The Supreme Court of British Columbia is set to hear arguments Thursday on whether or not a challenge to rulings that cleared Premier Christy Clark following conflict of interest complaints should proceed.
The advocacy group Democracy Watch in October asked the court for a judicial review of two rulings that B.C.’s conflict of interest commissioner Paul Fraser made clearing Clark last year.
In November, Fraser asked the court to dismiss Democracy Watch’s petition.
“Our position is when the premier is fundraising at exclusive invite-only events held in private, there will be conflicts of interest created in dealing with the issues donors want her to deal with,” said Democracy Watch co-founder Duff Conacher in a phone interview.
Fraser ruled in a May 2016 decision and an August 2016 addendum to the decision that Clark didn’t contravene the Conflict of Interest Act by receiving $50,000 annually from the BC Liberals while fundraising at exclusive party events where attendees paid as much as $20,000.
Conacher said that in arriving at the decision, Fraser chose not to look into who attended the events. “He didn’t even investigate.”
An official answering the phone in Fraser’s office Wednesday said nobody there would comment on the case.
In the Oct. 25 petition to the court, Democracy Watch asked that Fraser’s decisions on the complaints made by Democracy Watch and NDP MLA David Eby be quashed and sent to a substitute decision-maker for reconsideration.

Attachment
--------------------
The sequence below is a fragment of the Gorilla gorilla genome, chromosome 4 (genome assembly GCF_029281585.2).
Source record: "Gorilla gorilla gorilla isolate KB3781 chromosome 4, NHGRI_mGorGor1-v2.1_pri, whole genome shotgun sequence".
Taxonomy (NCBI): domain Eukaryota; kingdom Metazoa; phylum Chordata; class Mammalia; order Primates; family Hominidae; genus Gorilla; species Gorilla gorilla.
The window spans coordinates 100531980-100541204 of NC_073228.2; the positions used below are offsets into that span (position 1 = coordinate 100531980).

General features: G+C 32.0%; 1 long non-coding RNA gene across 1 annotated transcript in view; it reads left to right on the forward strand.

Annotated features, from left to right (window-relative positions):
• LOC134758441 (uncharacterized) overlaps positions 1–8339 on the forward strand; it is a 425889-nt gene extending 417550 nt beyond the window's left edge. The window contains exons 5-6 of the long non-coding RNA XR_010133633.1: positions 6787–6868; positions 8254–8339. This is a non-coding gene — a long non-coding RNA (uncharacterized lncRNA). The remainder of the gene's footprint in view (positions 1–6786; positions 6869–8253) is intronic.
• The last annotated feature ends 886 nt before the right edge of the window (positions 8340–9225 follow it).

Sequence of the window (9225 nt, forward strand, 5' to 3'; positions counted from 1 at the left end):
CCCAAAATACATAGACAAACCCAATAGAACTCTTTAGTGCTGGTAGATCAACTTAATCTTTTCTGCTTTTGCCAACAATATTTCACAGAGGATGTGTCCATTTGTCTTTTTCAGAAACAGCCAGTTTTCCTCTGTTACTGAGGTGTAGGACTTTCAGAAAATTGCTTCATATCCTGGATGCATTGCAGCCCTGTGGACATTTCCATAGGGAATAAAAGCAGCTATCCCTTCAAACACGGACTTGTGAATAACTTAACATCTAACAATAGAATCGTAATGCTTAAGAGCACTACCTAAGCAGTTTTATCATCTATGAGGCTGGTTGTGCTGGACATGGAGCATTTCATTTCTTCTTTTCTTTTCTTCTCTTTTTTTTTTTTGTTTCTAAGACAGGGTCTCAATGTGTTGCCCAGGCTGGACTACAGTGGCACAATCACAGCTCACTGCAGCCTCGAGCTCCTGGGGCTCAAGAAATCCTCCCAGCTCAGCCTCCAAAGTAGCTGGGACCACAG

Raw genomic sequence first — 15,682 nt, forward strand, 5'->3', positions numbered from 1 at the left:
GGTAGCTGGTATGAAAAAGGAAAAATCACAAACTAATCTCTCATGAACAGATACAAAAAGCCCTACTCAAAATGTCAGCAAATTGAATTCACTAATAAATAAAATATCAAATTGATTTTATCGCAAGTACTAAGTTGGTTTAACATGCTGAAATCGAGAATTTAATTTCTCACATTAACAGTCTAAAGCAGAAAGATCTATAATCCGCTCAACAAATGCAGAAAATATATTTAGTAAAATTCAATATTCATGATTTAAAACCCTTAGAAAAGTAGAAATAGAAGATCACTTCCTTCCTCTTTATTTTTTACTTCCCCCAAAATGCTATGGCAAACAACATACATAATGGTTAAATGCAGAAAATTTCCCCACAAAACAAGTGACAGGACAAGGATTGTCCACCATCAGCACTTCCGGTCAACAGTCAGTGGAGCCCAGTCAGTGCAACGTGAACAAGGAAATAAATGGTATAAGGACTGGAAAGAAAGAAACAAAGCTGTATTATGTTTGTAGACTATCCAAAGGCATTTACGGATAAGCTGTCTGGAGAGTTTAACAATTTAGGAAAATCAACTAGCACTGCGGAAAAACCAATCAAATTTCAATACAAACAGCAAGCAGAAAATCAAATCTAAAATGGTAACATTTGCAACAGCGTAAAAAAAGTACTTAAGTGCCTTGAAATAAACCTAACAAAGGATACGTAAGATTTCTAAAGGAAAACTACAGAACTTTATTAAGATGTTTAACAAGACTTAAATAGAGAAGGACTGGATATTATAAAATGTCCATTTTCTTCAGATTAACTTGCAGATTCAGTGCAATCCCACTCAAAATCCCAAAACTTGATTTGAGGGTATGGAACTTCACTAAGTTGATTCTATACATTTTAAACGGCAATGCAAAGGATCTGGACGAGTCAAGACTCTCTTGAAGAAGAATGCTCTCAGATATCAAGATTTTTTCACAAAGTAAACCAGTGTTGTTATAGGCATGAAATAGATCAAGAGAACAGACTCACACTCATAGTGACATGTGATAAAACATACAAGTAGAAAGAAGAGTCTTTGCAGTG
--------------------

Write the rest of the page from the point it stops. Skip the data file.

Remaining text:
In the submission, the group argued that Fraser’s decision was unreasonable and that there was a “reasonable apprehension of bias” regarding Fraser’s decision since his son “John Paul Fraser has personal ties to the Premier and is a senior member in the BC Liberal Party” who works for the government as the deputy minister for government communications and public engagement.
Lawyers for Fraser — John Hunter and Trevor Bant — filed a six-page response on Nov. 28 that argued the case should be dismissed on various grounds, including that the commissioner’s opinions are “protected by legislative privilege and immune from judicial review.”
Acting for Democracy Watch, lawyer Jason Gratl argued in a nine-page response filed with the court on Dec. 30 that Fraser is not covered by parliamentary privilege and that his rulings are subject to judicial review.
The hearing is scheduled for 90 minutes at the Supreme Court of B.C. in Vancouver on Thursday.
Read more: BC Politics